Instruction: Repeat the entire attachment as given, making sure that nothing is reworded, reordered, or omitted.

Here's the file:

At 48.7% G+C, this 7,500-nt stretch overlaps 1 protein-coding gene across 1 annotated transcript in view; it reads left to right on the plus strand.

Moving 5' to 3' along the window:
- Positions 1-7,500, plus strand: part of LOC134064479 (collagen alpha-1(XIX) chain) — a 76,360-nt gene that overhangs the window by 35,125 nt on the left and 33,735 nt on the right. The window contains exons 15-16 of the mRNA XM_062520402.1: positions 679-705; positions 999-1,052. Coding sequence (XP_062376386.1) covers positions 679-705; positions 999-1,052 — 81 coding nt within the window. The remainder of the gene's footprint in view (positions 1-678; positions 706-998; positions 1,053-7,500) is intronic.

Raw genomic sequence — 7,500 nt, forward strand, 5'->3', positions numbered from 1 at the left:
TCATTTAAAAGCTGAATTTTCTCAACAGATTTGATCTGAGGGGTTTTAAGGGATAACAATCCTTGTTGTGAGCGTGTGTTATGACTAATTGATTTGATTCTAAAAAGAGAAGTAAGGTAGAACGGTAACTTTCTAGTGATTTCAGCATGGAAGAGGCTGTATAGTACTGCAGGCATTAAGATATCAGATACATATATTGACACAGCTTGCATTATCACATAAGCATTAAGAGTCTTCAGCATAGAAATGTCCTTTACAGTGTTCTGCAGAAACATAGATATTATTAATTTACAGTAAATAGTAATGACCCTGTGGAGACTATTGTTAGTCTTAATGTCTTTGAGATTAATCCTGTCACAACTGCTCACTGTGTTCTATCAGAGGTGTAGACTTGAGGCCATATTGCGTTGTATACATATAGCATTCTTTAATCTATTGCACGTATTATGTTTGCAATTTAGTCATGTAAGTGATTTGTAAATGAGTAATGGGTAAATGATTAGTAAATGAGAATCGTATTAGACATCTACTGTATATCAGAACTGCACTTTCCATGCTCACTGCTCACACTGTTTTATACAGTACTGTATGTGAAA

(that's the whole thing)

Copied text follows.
At 48.7% G+C, this 7,500-nt stretch overlaps 1 protein-coding gene across 1 annotated transcript in view; it reads left to right on the plus strand.

Moving 5' to 3' along the window:
- Positions 1-7,500, plus strand: part of LOC134064479 (collagen alpha-1(XIX) chain) — a 76,360-nt gene that overhangs the window by 35,125 nt on the left and 33,735 nt on the right. The window contains exons 15-16 of the mRNA XM_062520402.1: positions 679-705; positions 999-1,052. Coding sequence (XP_062376386.1) covers positions 679-705; positions 999-1,052 — 81 coding nt within the window. The remainder of the gene's footprint in view (positions 1-678; positions 706-998; positions 1,053-7,500) is intronic.

Raw genomic sequence — 7,500 nt, forward strand, 5'->3', positions numbered from 1 at the left:
TCATTTAAAAGCTGAATTTTCTCAACAGATTTGATCTGAGGGGTTTTAAGGGATAACAATCCTTGTTGTGAGCGTGTGTTATGACTAATTGATTTGATTCTAAAAAGAGAAGTAAGGTAGAACGGTAACTTTCTAGTGATTTCAGCATGGAAGAGGCTGTATAGTACTGCAGGCATTAAGATATCAGATACATATATTGACACAGCTTGCATTATCACATAAGCATTAAGAGTCTTCAGCATAGAAATGTCCTTTACAGTGTTCTGCAGAAACATAGATATTATTAATTTACAGTAAATAGTAATGACCCTGTGGAGACTATTGTTAGTCTTAATGTCTTTGAGATTAATCCTGTCACAACTGCTCACTGTGTTCTATCAGAGGTGTAGACTTGAGGCCATATTGCGTTGTATACATATAGCATTCTTTAATCTATTGCACGTATTATGTTTGCAATTTAGTCATGTAAGTGATTTGTAAATGAGTAATGGGTAAATGATTAGTAAATGAGAATCGTATTAGACATCTACTGTATATCAGAACTGCACTTTCCATGCTCACTGCTCACACTGTTTTATACAGTACTGTATGTGAAA